-Lukewarm water and soap should be used for cleaning the feet.
-One should check his/her feet everyday to look for any major or minor traumas. -There should not be any pressure marks or cracks between the spaces of the toes, redness or swelling around nails.
-One should wear comfortable and sturdy shoes, which are not too tight or loose to avoid shoe bites or pressure ulcers. The best socks to wear are woolen or cotton socks.
-Toe nails should be trimmed with nail clippers after washing the feet.
One should quit smoking as it damages the blood vessels and leads to poor blood circulation.
-One should avoid immersing the foot in hot water.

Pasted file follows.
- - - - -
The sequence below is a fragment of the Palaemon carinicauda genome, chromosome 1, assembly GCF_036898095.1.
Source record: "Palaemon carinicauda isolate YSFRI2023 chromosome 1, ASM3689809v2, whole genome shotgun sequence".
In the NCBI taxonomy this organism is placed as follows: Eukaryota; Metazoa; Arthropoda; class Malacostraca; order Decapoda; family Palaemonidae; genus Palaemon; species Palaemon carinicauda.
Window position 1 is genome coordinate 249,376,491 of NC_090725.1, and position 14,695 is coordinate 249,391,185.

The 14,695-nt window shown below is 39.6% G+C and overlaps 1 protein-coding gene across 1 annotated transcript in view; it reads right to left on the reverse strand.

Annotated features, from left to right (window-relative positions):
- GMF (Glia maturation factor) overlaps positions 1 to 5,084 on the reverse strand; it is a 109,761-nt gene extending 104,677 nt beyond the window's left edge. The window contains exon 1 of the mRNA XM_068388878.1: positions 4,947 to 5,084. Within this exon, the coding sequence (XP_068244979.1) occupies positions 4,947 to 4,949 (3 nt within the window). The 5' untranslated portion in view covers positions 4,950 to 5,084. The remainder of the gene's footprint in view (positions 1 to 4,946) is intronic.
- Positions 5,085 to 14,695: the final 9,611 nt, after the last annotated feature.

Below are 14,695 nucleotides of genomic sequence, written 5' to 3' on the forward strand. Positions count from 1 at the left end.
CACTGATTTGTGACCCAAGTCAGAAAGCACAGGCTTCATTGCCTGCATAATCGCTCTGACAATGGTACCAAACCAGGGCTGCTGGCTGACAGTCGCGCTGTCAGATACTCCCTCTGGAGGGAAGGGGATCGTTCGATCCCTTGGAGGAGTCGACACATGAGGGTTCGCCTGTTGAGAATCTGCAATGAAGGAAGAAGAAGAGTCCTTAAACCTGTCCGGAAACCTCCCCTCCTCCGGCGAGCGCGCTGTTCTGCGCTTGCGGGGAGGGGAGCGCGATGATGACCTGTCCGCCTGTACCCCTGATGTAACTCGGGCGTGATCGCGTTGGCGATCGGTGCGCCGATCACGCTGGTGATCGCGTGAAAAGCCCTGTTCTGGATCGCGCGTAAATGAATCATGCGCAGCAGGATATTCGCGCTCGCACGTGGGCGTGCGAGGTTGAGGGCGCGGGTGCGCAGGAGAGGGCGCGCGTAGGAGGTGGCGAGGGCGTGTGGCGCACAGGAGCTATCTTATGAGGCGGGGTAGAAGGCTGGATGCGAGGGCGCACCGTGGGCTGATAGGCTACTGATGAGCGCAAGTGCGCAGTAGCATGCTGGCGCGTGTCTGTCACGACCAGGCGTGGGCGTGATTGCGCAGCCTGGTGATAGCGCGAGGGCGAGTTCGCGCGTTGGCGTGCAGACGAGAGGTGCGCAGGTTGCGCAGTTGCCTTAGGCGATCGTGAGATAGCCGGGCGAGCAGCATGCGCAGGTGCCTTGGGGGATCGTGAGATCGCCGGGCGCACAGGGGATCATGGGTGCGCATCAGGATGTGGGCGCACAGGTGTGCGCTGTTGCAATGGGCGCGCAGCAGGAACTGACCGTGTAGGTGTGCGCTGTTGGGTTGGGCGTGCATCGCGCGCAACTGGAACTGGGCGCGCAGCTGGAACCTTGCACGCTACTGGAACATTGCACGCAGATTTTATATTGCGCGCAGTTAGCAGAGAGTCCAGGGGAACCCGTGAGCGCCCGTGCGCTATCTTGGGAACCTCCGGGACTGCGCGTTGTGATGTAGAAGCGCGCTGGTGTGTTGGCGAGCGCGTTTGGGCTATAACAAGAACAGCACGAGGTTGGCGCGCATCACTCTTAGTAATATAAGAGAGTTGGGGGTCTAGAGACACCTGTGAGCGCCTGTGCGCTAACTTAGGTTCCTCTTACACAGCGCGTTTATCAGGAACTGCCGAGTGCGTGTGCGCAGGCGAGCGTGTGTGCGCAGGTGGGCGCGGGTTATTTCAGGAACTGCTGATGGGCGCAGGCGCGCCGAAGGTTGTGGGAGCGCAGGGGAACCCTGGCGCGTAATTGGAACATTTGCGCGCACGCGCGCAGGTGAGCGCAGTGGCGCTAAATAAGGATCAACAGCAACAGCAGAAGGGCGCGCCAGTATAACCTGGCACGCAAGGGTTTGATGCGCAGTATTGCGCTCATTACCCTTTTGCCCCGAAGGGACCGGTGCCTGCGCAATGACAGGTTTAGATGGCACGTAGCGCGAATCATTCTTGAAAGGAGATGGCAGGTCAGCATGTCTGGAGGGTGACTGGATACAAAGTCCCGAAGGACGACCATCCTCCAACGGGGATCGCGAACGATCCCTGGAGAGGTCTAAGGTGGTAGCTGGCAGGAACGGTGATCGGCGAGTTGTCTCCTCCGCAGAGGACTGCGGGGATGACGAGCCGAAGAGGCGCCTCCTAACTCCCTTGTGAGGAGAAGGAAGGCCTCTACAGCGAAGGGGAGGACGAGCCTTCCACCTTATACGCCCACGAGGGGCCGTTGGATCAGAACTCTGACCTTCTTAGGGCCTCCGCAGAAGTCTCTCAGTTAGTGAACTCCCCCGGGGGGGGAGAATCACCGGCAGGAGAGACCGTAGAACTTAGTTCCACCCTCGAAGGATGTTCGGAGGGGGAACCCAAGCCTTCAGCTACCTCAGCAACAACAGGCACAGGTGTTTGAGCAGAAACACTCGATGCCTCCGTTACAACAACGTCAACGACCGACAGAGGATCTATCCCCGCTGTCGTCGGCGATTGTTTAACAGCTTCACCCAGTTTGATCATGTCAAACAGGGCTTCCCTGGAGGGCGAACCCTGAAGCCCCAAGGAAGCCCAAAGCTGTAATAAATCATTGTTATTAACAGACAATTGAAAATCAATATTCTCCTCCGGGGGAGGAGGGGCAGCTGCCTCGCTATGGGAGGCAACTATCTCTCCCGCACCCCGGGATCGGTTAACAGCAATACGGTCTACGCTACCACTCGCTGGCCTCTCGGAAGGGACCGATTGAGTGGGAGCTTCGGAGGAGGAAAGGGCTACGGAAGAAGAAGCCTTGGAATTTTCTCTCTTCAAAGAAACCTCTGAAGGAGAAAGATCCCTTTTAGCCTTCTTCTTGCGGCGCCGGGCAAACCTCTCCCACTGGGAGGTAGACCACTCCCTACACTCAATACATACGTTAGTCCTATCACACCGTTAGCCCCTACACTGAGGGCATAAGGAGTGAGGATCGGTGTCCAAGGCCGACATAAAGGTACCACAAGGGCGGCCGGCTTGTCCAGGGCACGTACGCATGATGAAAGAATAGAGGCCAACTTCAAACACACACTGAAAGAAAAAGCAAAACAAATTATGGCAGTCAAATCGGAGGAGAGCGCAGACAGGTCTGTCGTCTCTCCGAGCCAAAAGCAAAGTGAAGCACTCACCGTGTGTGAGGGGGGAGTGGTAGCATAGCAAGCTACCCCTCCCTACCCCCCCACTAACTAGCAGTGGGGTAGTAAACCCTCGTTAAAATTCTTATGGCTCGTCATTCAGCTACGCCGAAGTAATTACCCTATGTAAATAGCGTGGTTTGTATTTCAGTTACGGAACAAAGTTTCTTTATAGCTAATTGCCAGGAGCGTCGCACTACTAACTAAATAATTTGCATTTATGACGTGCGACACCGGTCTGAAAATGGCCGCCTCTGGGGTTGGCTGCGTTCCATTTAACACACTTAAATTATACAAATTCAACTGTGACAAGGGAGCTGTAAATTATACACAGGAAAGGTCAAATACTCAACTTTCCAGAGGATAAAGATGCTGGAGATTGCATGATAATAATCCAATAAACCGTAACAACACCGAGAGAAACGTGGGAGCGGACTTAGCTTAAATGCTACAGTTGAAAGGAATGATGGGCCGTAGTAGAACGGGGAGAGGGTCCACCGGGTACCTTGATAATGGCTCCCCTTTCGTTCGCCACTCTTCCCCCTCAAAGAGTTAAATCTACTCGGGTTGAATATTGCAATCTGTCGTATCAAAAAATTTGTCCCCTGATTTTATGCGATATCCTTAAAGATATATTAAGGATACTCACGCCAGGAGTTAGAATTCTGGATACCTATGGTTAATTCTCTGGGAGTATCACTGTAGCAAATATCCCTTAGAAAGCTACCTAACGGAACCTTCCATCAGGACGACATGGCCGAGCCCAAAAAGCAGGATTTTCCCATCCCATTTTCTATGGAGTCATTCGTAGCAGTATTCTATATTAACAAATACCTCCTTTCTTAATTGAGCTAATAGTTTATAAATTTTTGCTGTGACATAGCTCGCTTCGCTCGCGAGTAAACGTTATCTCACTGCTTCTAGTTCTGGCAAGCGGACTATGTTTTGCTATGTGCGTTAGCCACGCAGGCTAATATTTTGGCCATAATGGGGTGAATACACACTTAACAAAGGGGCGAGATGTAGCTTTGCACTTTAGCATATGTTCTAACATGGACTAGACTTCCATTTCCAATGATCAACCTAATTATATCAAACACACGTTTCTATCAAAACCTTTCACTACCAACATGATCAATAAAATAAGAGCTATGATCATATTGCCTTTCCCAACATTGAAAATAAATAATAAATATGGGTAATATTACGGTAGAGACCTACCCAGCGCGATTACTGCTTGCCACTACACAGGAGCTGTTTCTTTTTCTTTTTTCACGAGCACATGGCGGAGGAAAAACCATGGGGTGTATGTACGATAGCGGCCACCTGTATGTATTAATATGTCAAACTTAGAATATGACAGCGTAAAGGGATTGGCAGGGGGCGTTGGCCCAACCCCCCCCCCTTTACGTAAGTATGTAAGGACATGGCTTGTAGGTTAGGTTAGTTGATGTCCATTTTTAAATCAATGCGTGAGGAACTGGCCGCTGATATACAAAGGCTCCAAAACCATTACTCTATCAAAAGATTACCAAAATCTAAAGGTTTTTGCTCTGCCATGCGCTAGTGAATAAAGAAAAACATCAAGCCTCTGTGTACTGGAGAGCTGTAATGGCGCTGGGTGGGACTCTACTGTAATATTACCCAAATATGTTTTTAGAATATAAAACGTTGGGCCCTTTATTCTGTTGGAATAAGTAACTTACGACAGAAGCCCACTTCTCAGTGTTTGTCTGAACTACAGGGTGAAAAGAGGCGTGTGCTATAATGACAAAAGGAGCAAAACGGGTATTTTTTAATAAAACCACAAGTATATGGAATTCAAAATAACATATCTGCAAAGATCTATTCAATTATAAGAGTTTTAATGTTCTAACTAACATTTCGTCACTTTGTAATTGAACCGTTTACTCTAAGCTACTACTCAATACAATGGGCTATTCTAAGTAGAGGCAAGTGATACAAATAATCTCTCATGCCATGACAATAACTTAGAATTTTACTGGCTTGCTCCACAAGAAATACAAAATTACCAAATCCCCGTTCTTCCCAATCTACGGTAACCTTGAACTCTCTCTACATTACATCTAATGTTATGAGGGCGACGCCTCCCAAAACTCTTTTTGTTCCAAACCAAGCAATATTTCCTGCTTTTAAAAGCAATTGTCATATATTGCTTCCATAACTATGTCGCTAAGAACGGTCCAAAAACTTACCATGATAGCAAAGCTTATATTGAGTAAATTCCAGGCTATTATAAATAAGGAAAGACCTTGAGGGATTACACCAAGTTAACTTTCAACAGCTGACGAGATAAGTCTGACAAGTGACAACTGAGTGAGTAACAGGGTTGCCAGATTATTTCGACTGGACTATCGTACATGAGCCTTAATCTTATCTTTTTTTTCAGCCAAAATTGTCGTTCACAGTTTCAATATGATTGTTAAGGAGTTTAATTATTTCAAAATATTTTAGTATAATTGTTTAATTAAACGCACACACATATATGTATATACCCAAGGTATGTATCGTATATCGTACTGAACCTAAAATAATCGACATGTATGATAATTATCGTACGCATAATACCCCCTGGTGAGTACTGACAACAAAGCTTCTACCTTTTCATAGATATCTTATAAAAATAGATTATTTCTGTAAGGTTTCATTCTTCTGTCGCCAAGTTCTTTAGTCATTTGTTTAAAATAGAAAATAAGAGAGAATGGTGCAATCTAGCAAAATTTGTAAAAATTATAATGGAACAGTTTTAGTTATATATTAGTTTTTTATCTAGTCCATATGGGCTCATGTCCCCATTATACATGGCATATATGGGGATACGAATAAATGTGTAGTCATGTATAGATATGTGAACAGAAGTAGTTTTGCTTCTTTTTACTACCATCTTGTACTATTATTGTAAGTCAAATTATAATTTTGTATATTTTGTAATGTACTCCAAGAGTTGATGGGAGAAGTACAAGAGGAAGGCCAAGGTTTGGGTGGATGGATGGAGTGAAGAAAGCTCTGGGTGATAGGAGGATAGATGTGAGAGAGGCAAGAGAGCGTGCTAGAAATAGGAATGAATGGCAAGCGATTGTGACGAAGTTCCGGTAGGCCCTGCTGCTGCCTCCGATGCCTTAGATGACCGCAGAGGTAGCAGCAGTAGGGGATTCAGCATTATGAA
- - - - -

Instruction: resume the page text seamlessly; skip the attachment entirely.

-One should not self-treat blisters occurring due to tight footwear. If there is blood or pus in the blister, a doctor should be consulted immediately.
-A proper control on blood sugar levels should be maintained by eating a balanced diet and taking prescribed medications.
There are some treatments that slow the progression of the disease, relieve pain and prevent complications. Most people need a combination of medications to relieve the pain. Some antidepressants (like amitriptyline, imipramine and duloxetine) can be given to diabetics to give them relief from pain. However, their prolonged use can have side effects like constipation, drowsiness and headaches. Nerve supplements such as methylcobal and gamma linolenic acid (GLA) as well as certain other medications can also be prescribed by the doctor.